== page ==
A tale of sessions, tables, days and one light beer that saved the day

I’m a huge fan of Double and Triple IPAs, especially anything that can be called a hopbomb. I enjoy the big punch in face hop bitterness and flavor paired with a nice alcohol bite. So needless to say I was a bit wary to taste, nevermind brew a low alcohol beer. Although I’ve found most commercial ‘session’ offerings a bit tame, it’s most often because the brewers chose to tone down the flavor of the hops. For my taste, this just doesn’t work. With that in mind, I was quite happily surprised when I sampled Wachusett’s Light IPA. I’d really like to recommend you try it, but this has not yet been commercially released as far as I know. I was lucky enough to sample it at a beer tasting at a local Wegmans. So why go on and on about a Light beer that doesn’t even exist?

First and foremost because I would like it to. I had spent some time at the Wachusett table but put off trying the Light IPA until near the end. Having never heard of such a thing, I was both curious and afraid. So much stigma surrounds the idea of low-calorie beer. In the end I think I tried it twice. It was really surprising how much flavor it had considering what I’d already subjected my palate to. There were many great double IPAs being served at this tasting, almost all of which I tried and greatly enjoyed. For example, I had a few tastes of Hopulence by Wormtown, Heelch O’ Hops by Anderson Valley, and The ABC’s by Jack’s Abby. There was no way a Light beer was going to taste good, right? But it did and I hope they can this beer and give it a life outside of tastings and samplers.

So I can’t buy this surprisingly amazing beer… but I am brewing it! Well, ok not exactly the same beer, but something that resembles it and at least shares the nuances of aroma, flavor and drinkability. I’ll be honest, mine won’t technically qualify as a Light beer per the requirement of a specific caloric threshold, but partial credit for taking three giants steps in that direction. I really wasn’t able to get much detail on the grain bill or hops used in the original Wachusett beer, so I had no choice but to make up a recipe based on what I remembered of the sample as well as my malt and hop preferences. As I write this it sits in secondary dry hopped to the max and already hugely aromatic, delicious and drinkable. The ABV came in around 4.2% with a projected 60 IBUs. I’m really excited to see how this one comes out.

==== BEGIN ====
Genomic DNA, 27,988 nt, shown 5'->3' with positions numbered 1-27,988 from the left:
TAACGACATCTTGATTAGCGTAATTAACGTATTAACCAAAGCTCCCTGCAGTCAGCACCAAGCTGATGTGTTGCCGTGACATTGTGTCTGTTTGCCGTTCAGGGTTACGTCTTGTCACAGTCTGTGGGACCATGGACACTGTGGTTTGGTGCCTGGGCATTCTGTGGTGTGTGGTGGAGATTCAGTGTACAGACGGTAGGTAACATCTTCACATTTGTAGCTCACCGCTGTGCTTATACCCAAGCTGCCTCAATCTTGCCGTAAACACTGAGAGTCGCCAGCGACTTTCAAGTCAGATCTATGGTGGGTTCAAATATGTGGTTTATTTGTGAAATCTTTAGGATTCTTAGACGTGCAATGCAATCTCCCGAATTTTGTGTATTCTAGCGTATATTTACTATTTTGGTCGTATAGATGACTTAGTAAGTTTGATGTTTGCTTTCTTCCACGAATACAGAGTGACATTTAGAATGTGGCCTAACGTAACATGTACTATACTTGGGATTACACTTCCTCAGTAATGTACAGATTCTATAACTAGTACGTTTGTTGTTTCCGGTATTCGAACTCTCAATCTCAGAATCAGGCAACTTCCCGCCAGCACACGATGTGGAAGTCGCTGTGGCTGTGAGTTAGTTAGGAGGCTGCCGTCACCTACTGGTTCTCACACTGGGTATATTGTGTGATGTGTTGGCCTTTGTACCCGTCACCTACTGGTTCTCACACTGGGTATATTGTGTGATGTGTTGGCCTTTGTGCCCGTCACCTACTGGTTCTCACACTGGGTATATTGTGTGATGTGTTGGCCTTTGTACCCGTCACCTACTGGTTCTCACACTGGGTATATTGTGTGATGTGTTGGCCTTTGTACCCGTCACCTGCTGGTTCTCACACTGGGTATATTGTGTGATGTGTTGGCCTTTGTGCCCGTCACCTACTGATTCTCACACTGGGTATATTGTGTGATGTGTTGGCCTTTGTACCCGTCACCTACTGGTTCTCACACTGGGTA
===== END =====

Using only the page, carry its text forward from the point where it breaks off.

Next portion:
Should everyone try Light, Session or Table beers? I’d say yes, but ideally at a tasting or festival where you’re not investing in a six-pack or bomber. Since my Light beer epiphany, I’ve boldly tried a few more of the like from other craft breweries. Results? Not so great. In general, they taste ok, but also as the legend alleges, like they were watered down. Wachusett’s Light IPA defies the odds and really does taste great. With any luck, my homebrew will as well. If you like the idea of lower ABV, fewer calories and 150% of the hop aroma and flavor, defy convention and brew it. If your palate’s like mine, the traditional guidelines for balancing a beer often feel a bit conservative and restrictive. Get creative and you may just find a new favorite in a very unexpected place.

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About mrhopsbeertalk
Avid homebrewer and craft beer taster. I love all the hops I can get. #hops #ipa #iipa #ipl #porter #dipa #specialtyale #saison #craftbeer western mass · mrhopsbeertalk.wordpress.com

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